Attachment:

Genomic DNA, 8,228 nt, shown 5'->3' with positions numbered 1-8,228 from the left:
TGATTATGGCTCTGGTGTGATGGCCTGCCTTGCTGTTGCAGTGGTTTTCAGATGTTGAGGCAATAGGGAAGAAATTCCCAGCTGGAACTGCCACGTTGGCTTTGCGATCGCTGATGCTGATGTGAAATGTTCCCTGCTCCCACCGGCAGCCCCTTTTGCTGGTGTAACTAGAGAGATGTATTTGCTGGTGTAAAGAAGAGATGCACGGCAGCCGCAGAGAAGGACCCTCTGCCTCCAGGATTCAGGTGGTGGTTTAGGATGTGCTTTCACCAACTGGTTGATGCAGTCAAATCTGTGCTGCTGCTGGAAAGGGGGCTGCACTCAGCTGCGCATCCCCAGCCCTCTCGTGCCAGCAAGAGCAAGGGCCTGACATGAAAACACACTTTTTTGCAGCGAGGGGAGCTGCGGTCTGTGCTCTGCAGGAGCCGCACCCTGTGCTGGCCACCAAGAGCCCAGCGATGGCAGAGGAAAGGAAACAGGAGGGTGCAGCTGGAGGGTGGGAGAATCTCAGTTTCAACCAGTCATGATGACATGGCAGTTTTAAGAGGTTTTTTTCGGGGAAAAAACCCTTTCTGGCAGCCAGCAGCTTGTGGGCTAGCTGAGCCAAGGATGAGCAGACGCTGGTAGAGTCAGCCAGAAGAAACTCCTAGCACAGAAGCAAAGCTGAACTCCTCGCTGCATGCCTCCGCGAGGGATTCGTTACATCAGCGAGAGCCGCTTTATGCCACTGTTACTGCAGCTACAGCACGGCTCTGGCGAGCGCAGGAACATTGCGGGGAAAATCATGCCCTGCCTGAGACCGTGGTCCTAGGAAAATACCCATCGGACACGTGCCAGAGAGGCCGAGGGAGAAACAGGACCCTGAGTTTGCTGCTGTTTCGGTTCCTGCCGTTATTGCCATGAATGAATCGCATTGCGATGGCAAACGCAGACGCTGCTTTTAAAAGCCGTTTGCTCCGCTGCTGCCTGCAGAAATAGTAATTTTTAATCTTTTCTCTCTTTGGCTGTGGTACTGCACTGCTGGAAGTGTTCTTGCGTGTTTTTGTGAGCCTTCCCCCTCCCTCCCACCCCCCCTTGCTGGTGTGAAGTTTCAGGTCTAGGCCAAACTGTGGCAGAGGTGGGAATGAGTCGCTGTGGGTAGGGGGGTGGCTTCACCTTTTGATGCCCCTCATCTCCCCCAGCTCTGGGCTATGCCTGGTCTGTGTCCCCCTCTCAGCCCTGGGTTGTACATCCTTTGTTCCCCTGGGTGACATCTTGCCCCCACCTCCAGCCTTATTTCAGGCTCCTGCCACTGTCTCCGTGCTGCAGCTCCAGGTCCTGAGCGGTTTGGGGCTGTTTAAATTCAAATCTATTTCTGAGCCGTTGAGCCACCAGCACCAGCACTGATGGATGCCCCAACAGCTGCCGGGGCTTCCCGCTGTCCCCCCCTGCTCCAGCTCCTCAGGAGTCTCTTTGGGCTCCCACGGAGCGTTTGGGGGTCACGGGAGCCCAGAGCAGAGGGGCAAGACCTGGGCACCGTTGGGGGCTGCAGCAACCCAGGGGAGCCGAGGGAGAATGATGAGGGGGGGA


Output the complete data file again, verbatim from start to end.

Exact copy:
Genomic DNA, 8,228 nt, shown 5'->3' with positions numbered 1-8,228 from the left:
TGATTATGGCTCTGGTGTGATGGCCTGCCTTGCTGTTGCAGTGGTTTTCAGATGTTGAGGCAATAGGGAAGAAATTCCCAGCTGGAACTGCCACGTTGGCTTTGCGATCGCTGATGCTGATGTGAAATGTTCCCTGCTCCCACCGGCAGCCCCTTTTGCTGGTGTAACTAGAGAGATGTATTTGCTGGTGTAAAGAAGAGATGCACGGCAGCCGCAGAGAAGGACCCTCTGCCTCCAGGATTCAGGTGGTGGTTTAGGATGTGCTTTCACCAACTGGTTGATGCAGTCAAATCTGTGCTGCTGCTGGAAAGGGGGCTGCACTCAGCTGCGCATCCCCAGCCCTCTCGTGCCAGCAAGAGCAAGGGCCTGACATGAAAACACACTTTTTTGCAGCGAGGGGAGCTGCGGTCTGTGCTCTGCAGGAGCCGCACCCTGTGCTGGCCACCAAGAGCCCAGCGATGGCAGAGGAAAGGAAACAGGAGGGTGCAGCTGGAGGGTGGGAGAATCTCAGTTTCAACCAGTCATGATGACATGGCAGTTTTAAGAGGTTTTTTTCGGGGAAAAAACCCTTTCTGGCAGCCAGCAGCTTGTGGGCTAGCTGAGCCAAGGATGAGCAGACGCTGGTAGAGTCAGCCAGAAGAAACTCCTAGCACAGAAGCAAAGCTGAACTCCTCGCTGCATGCCTCCGCGAGGGATTCGTTACATCAGCGAGAGCCGCTTTATGCCACTGTTACTGCAGCTACAGCACGGCTCTGGCGAGCGCAGGAACATTGCGGGGAAAATCATGCCCTGCCTGAGACCGTGGTCCTAGGAAAATACCCATCGGACACGTGCCAGAGAGGCCGAGGGAGAAACAGGACCCTGAGTTTGCTGCTGTTTCGGTTCCTGCCGTTATTGCCATGAATGAATCGCATTGCGATGGCAAACGCAGACGCTGCTTTTAAAAGCCGTTTGCTCCGCTGCTGCCTGCAGAAATAGTAATTTTTAATCTTTTCTCTCTTTGGCTGTGGTACTGCACTGCTGGAAGTGTTCTTGCGTGTTTTTGTGAGCCTTCCCCCTCCCTCCCACCCCCCCTTGCTGGTGTGAAGTTTCAGGTCTAGGCCAAACTGTGGCAGAGGTGGGAATGAGTCGCTGTGGGTAGGGGGGTGGCTTCACCTTTTGATGCCCCTCATCTCCCCCAGCTCTGGGCTATGCCTGGTCTGTGTCCCCCTCTCAGCCCTGGGTTGTACATCCTTTGTTCCCCTGGGTGACATCTTGCCCCCACCTCCAGCCTTATTTCAGGCTCCTGCCACTGTCTCCGTGCTGCAGCTCCAGGTCCTGAGCGGTTTGGGGCTGTTTAAATTCAAATCTATTTCTGAGCCGTTGAGCCACCAGCACCAGCACTGATGGATGCCCCAACAGCTGCCGGGGCTTCCCGCTGTCCCCCCCTGCTCCAGCTCCTCAGGAGTCTCTTTGGGCTCCCACGGAGCGTTTGGGGGTCACGGGAGCCCAGAGCAGAGGGGCAAGACCTGGGCACCGTTGGGGGCTGCAGCAACCCAGGGGAGCCGAGGGAGAATGATGAGGGGGGGA